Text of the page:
So when building relationships with new people, it’s useful to distinguish two very different kinds of trust: “blind trust” and “mindful trust”. “Blind trust” means trusting someone completely without taking the time to assess whether they are deserving of our trust. “Mindful trust” on the other hand, means wisely taking the time to assess the character of the person we are dealing with, before placing our trust in him or her.

Mindful trust involves paying curious attention to how honest, open and truthful this person is. In my experience, there are 4 qualities to look for when mindfully assessing how trustworthy someone is: sincerity, reliability, responsibility, competence, and respect.

  1. Sincerity: How sincere is this person? Does he truly mean what he says?
  2. Reliability: How reliable is this person? Does she follow through on the things she says she will do?
  3. Responsibility: How responsible is he?  Does he consider the consequences of his actions? Does he own up to it, and apologise or make amends when he does something wrong?
  4. Competence: How competent is she? Is she actually competent to do the things she says she’s going to do?

As we get to know someone, we are able to directly assess whether they are sincere, reliable, responsible, and competent, based on our direct observation of their actions.

Armed with this knowledge, we can then establish mindful trust, or withhold our trust if we deem the other person unworthy of it. “Blind trust” is risky; but total distrust of everyone prevents building close relationships. So “mindful trust” gives us a useful way to prudently and safely build the sorts of relationships we want. 

Donkeys, Carrots, & Sticks

I’m guessing you’ve got a pet donkey to help carry your goods to the marketplace (unless you’ve upgraded to a camel). Now, what’s the best way to motivate your donkey?  To whip it with a stick?  Or to offer it a carrot?

Both methods will get your donkey to carry the load for you. But over time, the donkey that is mainly motivated by whipping will get more and more miserable, battered, and bruised, whereas the donkey motivated by carrots will be healthy and content (and have really good night vision).

Now, as it happens, humans have a lot in common with donkeys (some more than others!). And unfortunately, when we try to motivate other humans to behave the way we want, we often use far too much of the stick and nowhere enough of the carrot.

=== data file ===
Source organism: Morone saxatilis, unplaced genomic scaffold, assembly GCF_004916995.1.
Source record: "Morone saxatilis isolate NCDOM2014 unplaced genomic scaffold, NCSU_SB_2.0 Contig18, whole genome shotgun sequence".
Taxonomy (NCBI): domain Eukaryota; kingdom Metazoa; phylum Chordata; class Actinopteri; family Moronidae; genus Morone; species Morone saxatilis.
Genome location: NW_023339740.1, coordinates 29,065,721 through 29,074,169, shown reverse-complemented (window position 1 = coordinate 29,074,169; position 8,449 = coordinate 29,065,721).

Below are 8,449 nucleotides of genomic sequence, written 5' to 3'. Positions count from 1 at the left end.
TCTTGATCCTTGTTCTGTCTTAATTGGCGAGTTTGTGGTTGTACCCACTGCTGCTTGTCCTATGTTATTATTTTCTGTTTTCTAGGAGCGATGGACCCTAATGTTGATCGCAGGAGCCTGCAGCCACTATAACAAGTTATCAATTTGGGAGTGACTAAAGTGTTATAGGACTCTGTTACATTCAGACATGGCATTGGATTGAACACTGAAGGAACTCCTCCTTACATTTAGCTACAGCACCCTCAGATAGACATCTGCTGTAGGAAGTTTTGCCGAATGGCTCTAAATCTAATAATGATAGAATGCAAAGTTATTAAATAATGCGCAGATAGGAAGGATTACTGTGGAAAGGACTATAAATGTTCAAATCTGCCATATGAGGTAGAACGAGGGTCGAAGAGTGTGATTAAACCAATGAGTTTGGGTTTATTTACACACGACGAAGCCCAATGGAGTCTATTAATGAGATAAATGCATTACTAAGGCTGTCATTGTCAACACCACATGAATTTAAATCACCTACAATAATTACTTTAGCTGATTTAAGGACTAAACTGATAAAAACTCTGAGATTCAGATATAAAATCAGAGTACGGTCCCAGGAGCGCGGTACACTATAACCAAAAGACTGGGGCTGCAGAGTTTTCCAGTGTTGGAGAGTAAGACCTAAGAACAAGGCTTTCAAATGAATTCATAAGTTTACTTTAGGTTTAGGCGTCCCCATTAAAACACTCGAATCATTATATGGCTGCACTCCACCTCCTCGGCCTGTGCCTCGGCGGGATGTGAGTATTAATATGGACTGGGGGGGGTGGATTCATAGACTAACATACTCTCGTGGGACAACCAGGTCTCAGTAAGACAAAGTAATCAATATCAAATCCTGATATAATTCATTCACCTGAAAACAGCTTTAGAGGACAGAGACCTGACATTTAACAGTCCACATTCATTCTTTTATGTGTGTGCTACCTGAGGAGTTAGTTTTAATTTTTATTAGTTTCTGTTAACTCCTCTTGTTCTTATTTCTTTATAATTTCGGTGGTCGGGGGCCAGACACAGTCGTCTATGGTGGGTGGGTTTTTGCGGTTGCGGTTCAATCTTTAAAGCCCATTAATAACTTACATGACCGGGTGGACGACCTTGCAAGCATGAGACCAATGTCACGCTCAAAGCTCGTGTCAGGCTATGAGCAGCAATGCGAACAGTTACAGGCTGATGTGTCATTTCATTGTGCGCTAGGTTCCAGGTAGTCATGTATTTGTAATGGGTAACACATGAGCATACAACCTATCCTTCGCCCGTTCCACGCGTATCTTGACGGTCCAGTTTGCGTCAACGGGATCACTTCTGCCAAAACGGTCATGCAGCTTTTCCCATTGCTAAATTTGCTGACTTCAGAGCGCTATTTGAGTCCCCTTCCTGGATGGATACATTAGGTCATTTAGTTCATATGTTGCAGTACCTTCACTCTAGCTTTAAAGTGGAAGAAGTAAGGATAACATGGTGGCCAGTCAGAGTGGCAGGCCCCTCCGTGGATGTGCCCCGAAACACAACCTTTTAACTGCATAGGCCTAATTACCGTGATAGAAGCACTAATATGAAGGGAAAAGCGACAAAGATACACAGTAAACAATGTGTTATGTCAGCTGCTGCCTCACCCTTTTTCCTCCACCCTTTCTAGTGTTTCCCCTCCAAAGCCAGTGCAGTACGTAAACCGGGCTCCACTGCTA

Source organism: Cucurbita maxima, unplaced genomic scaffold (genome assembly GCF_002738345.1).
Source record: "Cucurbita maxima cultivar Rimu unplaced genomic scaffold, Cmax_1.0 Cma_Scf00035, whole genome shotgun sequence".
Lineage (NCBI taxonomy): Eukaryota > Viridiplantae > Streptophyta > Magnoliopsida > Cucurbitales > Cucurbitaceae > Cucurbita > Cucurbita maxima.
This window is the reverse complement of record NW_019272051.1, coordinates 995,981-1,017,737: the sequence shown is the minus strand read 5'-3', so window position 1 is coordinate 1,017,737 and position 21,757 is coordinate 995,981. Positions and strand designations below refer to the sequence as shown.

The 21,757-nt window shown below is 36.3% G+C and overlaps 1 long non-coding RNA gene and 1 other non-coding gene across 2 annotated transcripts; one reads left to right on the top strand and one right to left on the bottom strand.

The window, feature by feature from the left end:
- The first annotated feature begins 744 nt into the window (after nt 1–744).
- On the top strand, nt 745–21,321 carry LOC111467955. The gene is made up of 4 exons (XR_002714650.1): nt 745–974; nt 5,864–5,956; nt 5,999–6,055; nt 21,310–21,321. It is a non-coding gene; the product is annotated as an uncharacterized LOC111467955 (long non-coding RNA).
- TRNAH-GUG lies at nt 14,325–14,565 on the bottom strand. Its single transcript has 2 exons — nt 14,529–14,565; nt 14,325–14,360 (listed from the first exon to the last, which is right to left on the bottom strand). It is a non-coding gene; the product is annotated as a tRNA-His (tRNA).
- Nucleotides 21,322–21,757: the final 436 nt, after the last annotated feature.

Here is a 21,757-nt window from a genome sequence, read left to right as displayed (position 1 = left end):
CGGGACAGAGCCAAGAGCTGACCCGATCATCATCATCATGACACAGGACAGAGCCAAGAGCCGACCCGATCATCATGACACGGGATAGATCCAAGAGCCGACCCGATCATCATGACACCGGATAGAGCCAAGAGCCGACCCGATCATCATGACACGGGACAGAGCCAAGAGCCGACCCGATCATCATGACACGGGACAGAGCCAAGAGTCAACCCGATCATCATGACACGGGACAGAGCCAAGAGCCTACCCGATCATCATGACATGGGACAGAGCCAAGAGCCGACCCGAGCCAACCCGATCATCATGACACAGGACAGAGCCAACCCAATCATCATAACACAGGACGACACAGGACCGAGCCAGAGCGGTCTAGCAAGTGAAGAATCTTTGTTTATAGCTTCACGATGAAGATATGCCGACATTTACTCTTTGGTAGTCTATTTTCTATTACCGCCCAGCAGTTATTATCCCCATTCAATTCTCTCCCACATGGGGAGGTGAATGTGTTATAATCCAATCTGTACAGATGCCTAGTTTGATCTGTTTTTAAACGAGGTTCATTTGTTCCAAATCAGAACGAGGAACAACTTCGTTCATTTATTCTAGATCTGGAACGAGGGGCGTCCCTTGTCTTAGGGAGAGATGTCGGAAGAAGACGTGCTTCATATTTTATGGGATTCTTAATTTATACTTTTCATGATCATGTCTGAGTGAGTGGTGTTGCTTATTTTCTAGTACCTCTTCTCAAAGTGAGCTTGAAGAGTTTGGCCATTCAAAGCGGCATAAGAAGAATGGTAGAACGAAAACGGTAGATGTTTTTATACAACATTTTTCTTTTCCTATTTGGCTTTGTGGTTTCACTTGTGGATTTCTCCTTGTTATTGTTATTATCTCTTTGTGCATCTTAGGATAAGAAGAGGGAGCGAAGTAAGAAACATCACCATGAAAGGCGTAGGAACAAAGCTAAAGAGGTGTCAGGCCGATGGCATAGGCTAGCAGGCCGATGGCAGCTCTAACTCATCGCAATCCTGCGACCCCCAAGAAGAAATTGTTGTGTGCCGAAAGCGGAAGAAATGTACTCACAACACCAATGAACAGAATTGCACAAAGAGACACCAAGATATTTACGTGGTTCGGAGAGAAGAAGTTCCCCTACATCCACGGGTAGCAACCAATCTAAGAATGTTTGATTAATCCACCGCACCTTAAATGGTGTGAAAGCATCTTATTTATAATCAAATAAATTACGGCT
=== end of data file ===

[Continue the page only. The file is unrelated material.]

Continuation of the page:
The stick takes many forms. It can include criticizing, judging, demanding, insulting, threatening, or intimidating. It often involves sharing or blaming or evaluating the other person negatively or speaking in harsh words.

And it frequently involves deliberately withdrawing things that we know the other person wants, such as affection, caring, warmth, kindness, gratitude, company, or “someone to listen”.

The technical psychobabble jargon term for “using the stick” to motivate others is “coercion”. We all have a natural tendency to rely on coercion because…well, the fact is it very often works.

Very often, when we use coercion with others, we get our needs met. They do what we want them to do. But what effect does coercion have in the long-term? How does it affect your relationship with the other person – whether it’s your friend, your child, your partner, your employee?

The research on this is clear. The more we rely on coercion, the worse the relationship gets. The more coercive the parent, the more stressed and unhappy their children. The more coercive the manager, the more stressed and depressed their employees. The more coercive the spouse, the worse the condition of the marriage.

Just as big sticks make donkeys sick and miserable so does coercion create stressed, unhealthy humans.

So what’s the alternative? You guessed it: Carrots! Lots and lots and lots of carrots!

Just like the stick, a carrot can take many forms. Carrots include kindness, gratitude, thank you, talking calmly, being respectful, warmth, openness, caring, open-mindedness, genuine interest in the other person, understanding, empathy, compassion, etc.

Basically, the aim is to catch the other person behaving the way you want and actively reward them for doing so. The reward may be anything from a smile, a “thank you”, a pat on the back, to a gift wrapped boxed set of Game of Thrones Seasons 1 to 5.

“Hang on”, you may be thinking “I shouldn’t have to thank them, or smile at them, or be kind to them – they should just do it!”

It’s completely natural to have such thoughts – and if you don’t care about the long-term quality of the relationship and the health and wellbeing of the other person, then sure – stay with this stick. But if you want better relationships and you care about the health and wellbeing of your friends, employees, managers, co workers, children, partner, parents, etc., then best start shifting to the carrot.

The magic ratio of carrot to stick is at least 5:1. In other words, at least 5 times as much of actively rewarding the behavior you like as trying to punish the behavior you don’t like. This doesn’t come naturally for most of us, but it’s a habit well worth developing!